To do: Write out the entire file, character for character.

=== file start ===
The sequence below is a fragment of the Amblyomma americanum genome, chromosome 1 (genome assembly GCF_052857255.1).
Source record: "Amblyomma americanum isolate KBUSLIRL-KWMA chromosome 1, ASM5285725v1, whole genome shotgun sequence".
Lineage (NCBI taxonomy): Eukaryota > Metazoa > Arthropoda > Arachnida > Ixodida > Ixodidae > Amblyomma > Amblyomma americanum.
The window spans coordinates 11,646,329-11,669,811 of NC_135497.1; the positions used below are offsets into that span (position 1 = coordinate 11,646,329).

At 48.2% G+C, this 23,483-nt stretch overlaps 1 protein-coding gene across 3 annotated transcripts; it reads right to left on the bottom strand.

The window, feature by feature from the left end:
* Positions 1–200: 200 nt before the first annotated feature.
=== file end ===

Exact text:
The sequence below is a fragment of the Amblyomma americanum genome, chromosome 1 (genome assembly GCF_052857255.1).
Source record: "Amblyomma americanum isolate KBUSLIRL-KWMA chromosome 1, ASM5285725v1, whole genome shotgun sequence".
Lineage (NCBI taxonomy): Eukaryota > Metazoa > Arthropoda > Arachnida > Ixodida > Ixodidae > Amblyomma > Amblyomma americanum.
The window spans coordinates 11,646,329-11,669,811 of NC_135497.1; the positions used below are offsets into that span (position 1 = coordinate 11,646,329).

At 48.2% G+C, this 23,483-nt stretch overlaps 1 protein-coding gene across 3 annotated transcripts; it reads right to left on the bottom strand.

The window, feature by feature from the left end:
* Positions 1–200: 200 nt before the first annotated feature.